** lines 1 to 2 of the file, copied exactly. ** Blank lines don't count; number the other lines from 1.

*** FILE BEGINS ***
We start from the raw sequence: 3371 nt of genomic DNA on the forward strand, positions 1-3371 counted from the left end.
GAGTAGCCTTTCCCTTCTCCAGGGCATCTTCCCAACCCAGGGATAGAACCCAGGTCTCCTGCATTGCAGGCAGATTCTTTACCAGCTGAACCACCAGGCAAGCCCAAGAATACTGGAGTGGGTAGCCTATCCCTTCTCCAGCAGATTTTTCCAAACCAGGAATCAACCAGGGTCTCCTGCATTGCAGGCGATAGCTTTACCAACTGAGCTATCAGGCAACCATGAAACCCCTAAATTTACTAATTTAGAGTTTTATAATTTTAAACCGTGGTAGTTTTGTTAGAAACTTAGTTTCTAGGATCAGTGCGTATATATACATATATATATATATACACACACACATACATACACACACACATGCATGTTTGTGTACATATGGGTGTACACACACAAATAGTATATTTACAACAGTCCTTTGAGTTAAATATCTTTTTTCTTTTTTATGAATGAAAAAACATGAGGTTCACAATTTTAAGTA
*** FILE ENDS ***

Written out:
We start from the raw sequence: 3371 nt of genomic DNA on the forward strand, positions 1-3371 counted from the left end.
GAGTAGCCTTTCCCTTCTCCAGGGCATCTTCCCAACCCAGGGATAGAACCCAGGTCTCCTGCATTGCAGGCAGATTCTTTACCAGCTGAACCACCAGGCAAGCCCAAGAATACTGGAGTGGGTAGCCTATCCCTTCTCCAGCAGATTTTTCCAAACCAGGAATCAACCAGGGTCTCCTGCATTGCAGGCGATAGCTTTACCAACTGAGCTATCAGGCAACCATGAAACCCCTAAATTTACTAATTTAGAGTTTTATAATTTTAAACCGTGGTAGTTTTGTTAGAAACTTAGTTTCTAGGATCAGTGCGTATATATACATATATATATATATACACACACACATACATACACACACACATGCATGTTTGTGTACATATGGGTGTACACACACAAATAGTATATTTACAACAGTCCTTTGAGTTAAATATCTTTTTTCTTTTTTATGAATGAAAAAACATGAGGTTCACAATTTTAAGTA